Life & Letters

Correspondence

About this Item

Title: Walt Whitman to C. W. Hoare, 22 January 1874

Date: January 22, 1874

Whitman Archive ID: loc.02320

Source: The Charles E. Feinberg Collection of the Papers of Walt Whitman, 1839–1919, Library of Congress, Washington, D.C. Transcribed from digital images or a microfilm reproduction of the original item. For a description of the editorial rationale behind our treatment of the correspondence, see our statement of editorial policy.

Contributors to digital file: Alex Kinnaman, Elizabeth Lorang, Kathryn Kruger, Zachary King, Eric Conrad, Cristin Noonan, Marie Ernster, Amanda J. Axley, and Stephanie Blalock



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431 Stevens st.
cor West.
Camden
N. Jersey.
January 22, '74

C. W. Hoare,
Dear Sir,

Your note with the $5 enclosed, has safely reached me here.1

My books, Leaves of Grass, Passage to India,2 Democratic Vistas,3 &c. will be duly dispatched to-night or to-morrow, on their way to your brother in Ireland.4 If convenient, send me word, in due time about their reach'g him—as you will probably hear,—I am laid up here invalided—but expect to get round again5


Walt Whitman


Correspondent:
As yet we have no information about this correspondent.

Notes:

1. This communication has not been located. [back]

2. First printed as a separate publication containing the title poem, some new poetry, and a number of poems previously published in Leaves of Grass, "Passage to India" was Whitman's attempt to "celebrate in my own way, the modern engineering masterpieces . . . the great modern material practical energy & works," including the completion of the Suez Canal (1869), the Union and Central Pacific transcontinental railroad (1869), and the completion of the Atlantic Cable (1866) (see Whitman's April 22, 1870, letter to Moncure D. Conway). Although Whitman submitted the poem to the Overland Monthly on April 4, 1870, it was rejected on April 13, 1870, for being "too long and too abstract for the hasty and material-minded readers of the O. M." Conway, Walt Whitman's agent in England, was not able to sell the poem to an English journal. John Burroughs observed in the second edition of his Notes on Walt Whitman as a Poet and Person (1871), 123: "The manuscript of Passage to India was refused by the monthly magazines successively in New York, Boston, San Francisco, and London." The poem was eventually included in the final three editions of Leaves of Grass, published in 1871, 1881, and 1891. For more information on "Passage to India," see John B. Mason, "'Passage to India' (1871)," Walt Whitman: An Encyclopedia, ed. J.R. LeMaster and Donald D. Kummings (New York: Garland Publishing, 1998). [back]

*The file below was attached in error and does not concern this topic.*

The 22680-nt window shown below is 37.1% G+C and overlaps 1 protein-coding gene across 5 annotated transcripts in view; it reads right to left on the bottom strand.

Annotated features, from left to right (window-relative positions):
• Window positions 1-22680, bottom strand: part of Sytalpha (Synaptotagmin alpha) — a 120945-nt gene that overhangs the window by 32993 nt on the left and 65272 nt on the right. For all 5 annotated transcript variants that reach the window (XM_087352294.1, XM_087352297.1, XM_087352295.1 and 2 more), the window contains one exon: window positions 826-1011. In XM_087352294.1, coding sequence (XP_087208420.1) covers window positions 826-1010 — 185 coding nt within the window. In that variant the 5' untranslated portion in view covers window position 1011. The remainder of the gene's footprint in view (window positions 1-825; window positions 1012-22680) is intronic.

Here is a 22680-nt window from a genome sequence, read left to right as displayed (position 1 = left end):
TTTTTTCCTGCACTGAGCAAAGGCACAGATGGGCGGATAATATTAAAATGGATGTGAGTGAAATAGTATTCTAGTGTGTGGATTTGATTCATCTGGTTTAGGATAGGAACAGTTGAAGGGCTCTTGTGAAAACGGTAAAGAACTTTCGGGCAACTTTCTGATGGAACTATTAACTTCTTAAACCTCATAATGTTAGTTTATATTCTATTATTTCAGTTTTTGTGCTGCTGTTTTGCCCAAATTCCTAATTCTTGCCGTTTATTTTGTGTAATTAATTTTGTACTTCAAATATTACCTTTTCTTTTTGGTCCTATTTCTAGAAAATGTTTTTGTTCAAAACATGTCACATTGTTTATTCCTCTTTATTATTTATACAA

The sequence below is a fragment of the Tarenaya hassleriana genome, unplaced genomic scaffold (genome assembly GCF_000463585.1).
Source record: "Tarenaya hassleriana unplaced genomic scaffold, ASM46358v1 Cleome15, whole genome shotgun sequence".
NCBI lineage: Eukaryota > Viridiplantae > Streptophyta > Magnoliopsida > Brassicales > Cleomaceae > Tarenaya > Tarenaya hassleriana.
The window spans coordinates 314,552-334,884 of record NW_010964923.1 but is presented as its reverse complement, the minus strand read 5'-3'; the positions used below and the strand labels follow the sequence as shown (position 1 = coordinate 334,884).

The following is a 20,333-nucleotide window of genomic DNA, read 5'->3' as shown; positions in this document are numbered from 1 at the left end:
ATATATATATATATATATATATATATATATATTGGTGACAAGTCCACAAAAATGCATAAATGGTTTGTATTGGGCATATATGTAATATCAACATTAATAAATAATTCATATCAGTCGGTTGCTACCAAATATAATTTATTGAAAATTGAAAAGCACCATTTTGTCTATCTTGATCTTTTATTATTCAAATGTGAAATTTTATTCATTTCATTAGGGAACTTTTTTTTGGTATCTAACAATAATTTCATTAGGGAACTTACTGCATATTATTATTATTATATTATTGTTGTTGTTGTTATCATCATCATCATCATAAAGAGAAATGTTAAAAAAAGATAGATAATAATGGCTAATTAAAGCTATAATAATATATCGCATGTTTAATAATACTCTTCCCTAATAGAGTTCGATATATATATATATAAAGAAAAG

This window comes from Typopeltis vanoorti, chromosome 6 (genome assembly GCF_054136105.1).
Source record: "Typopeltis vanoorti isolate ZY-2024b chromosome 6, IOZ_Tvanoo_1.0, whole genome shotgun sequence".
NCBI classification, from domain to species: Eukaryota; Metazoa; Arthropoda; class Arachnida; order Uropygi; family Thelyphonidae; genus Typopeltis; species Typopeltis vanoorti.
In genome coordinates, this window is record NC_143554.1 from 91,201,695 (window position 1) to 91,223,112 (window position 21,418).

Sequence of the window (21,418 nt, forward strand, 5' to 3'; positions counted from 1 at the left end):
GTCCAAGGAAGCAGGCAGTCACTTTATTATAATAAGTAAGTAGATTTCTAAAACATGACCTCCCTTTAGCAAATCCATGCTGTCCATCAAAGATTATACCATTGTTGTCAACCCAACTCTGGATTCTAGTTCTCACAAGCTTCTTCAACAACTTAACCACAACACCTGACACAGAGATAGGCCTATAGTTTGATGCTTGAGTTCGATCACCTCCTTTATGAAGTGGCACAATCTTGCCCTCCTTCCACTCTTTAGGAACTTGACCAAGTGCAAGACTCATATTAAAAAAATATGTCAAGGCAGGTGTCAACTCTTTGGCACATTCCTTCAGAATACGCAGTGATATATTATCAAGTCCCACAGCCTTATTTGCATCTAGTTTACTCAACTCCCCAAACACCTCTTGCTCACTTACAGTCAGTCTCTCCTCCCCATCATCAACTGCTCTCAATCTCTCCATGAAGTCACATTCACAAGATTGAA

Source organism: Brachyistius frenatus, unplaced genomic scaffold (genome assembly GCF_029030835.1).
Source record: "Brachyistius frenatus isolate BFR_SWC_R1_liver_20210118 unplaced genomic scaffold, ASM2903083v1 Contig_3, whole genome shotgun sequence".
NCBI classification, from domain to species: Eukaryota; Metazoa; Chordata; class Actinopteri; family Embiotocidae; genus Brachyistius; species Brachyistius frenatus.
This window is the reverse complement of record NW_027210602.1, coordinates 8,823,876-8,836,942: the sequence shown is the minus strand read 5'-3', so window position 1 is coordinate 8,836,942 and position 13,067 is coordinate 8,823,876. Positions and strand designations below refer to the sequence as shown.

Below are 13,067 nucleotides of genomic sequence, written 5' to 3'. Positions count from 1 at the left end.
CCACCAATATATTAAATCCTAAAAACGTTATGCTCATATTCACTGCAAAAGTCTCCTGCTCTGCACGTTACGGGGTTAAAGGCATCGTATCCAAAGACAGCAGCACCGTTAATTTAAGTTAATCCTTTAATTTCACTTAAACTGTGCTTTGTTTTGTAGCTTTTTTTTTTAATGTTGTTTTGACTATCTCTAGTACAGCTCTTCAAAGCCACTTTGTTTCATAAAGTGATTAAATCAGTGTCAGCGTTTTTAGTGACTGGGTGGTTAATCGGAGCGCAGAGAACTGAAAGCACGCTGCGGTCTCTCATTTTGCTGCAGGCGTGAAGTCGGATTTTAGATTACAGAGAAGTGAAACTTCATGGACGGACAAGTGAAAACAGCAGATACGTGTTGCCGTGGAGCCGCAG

3. Whitman's Democratic Vistas was first published in 1871 in New York by J.S. Redfield. The volume was an eighty-four-page pamphlet based on three essays, "Democracy," "Personalism," and "Orbic Literature," all of which Whitman intended to publish in the Galaxy magazine. Only "Democracy" and "Personalism" appeared in the magazine. For more information on Democratic Vistas, see Arthur Wrobel, "Democratic Vistas [1871]," Walt Whitman: An Encyclopedia, ed. J.R. LeMaster and Donald D. Kummings (New York: Garland Publishing, 1998). [back]

4. As yet we have no information about this person. [back]

5. Whitman suffered a stroke in 1873 that left him partially paralyzed and recovering for several years. [back]


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